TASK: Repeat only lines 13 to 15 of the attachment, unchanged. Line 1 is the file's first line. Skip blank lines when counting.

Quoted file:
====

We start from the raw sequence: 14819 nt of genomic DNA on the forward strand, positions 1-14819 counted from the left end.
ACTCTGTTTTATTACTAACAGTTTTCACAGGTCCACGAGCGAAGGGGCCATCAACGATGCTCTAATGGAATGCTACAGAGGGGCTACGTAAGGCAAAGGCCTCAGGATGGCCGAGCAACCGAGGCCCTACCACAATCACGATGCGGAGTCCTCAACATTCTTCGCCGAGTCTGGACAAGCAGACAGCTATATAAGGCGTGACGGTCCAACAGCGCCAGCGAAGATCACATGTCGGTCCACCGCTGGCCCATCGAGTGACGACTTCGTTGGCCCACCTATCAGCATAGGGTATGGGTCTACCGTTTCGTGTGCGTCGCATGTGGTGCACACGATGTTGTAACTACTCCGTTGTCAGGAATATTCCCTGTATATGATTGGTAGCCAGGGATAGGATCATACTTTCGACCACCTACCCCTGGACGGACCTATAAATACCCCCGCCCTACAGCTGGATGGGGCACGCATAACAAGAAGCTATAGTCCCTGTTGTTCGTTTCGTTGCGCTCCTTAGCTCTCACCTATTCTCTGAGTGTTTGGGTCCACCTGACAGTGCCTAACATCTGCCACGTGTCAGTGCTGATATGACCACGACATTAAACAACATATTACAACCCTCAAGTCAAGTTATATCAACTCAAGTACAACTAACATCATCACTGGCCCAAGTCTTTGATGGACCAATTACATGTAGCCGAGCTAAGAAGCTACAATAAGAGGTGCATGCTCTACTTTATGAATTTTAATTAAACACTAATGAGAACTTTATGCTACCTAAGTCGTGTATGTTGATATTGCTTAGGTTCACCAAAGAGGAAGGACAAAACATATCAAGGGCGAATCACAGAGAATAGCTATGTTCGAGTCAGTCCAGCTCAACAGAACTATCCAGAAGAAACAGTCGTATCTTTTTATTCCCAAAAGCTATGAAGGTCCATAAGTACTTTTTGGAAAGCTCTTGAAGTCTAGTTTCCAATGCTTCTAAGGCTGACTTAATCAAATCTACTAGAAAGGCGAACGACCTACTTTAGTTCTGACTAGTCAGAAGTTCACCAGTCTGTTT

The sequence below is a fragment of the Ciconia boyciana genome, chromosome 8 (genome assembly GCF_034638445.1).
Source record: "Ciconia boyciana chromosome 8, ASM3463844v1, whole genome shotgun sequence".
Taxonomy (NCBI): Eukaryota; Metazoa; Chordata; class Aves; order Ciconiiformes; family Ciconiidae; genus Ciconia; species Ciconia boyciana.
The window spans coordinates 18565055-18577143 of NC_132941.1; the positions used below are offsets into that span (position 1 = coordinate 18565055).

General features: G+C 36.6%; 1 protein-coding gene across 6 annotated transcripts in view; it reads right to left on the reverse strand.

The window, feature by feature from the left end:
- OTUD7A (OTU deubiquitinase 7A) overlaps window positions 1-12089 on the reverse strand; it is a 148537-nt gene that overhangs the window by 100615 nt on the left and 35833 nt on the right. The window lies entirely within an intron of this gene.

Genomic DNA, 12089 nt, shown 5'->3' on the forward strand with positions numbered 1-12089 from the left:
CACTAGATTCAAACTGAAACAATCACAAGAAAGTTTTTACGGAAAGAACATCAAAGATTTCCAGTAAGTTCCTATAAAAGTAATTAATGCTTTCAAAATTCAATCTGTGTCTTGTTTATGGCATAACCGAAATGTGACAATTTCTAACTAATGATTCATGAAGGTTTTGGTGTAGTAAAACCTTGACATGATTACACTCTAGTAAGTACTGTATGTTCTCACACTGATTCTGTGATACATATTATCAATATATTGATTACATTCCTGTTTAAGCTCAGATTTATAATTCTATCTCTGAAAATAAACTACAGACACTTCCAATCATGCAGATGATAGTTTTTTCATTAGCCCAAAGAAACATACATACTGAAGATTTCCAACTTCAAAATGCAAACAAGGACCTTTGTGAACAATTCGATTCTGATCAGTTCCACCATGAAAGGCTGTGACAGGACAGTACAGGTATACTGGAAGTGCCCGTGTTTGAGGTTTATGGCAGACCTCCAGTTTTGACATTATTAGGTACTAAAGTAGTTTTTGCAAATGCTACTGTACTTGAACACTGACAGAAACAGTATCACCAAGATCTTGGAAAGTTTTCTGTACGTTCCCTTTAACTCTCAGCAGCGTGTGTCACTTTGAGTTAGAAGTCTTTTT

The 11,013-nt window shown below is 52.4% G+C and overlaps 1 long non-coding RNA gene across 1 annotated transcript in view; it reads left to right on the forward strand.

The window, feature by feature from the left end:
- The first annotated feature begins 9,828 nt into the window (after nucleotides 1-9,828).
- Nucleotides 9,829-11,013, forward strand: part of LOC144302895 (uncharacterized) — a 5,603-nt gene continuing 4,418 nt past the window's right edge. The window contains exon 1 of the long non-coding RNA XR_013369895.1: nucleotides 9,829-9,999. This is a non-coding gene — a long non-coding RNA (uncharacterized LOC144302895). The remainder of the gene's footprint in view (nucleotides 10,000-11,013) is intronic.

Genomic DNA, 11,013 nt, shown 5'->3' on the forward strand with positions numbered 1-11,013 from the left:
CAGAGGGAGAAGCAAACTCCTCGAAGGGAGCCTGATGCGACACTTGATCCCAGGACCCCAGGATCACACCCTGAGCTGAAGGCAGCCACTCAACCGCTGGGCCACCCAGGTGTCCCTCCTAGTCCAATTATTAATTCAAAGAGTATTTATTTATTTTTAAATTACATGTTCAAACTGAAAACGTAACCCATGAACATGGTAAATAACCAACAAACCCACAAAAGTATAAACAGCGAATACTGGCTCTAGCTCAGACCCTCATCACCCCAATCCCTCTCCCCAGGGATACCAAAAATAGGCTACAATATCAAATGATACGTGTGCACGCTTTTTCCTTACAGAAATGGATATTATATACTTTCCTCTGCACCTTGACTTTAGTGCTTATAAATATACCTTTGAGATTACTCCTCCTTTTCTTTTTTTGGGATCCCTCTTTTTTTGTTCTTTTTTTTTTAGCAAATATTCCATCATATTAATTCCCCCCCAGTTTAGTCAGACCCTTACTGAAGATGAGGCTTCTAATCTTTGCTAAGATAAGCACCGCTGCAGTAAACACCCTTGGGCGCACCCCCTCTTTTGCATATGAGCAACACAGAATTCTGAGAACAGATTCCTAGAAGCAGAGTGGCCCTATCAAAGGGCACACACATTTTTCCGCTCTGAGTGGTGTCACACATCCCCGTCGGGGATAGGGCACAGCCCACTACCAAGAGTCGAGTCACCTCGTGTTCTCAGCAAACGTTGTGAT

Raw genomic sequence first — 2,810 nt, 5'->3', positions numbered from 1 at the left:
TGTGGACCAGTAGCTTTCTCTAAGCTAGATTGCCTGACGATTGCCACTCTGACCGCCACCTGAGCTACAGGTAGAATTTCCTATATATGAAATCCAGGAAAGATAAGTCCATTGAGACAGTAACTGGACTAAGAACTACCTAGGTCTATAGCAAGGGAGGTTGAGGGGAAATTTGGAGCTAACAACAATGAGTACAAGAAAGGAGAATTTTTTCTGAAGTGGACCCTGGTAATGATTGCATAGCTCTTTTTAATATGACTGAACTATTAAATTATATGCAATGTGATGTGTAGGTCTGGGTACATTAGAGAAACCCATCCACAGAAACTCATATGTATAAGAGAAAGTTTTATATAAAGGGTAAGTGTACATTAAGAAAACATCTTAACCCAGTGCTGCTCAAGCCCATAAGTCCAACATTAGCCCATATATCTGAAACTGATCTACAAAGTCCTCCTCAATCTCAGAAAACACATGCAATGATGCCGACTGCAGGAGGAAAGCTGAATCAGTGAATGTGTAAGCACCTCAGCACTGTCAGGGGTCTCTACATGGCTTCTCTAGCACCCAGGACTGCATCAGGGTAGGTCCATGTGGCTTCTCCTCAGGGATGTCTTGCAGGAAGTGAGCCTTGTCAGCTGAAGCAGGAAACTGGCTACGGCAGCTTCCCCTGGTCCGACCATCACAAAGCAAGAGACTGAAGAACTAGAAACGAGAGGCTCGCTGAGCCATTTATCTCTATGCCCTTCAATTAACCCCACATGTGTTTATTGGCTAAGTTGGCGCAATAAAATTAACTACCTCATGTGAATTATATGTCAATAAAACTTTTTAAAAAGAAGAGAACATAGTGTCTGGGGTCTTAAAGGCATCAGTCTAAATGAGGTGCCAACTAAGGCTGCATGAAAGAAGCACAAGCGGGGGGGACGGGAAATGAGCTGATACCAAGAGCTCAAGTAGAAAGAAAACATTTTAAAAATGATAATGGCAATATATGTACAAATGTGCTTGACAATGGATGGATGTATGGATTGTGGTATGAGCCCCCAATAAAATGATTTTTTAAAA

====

The window, feature by feature from the left end:
- The first annotated feature begins 9,828 nt into the window (after nucleotides 1-9,828).
- Nucleotides 9,829-11,013, forward strand: part of LOC144302895 (uncharacterized) — a 5,603-nt gene continuing 4,418 nt past the window's right edge. The window contains exon 1 of the long non-coding RNA XR_013369895.1: nucleotides 9,829-9,999. This is a non-coding gene — a long non-coding RNA (uncharacterized LOC144302895). The remainder of the gene's footprint in view (nucleotides 10,000-11,013) is intronic.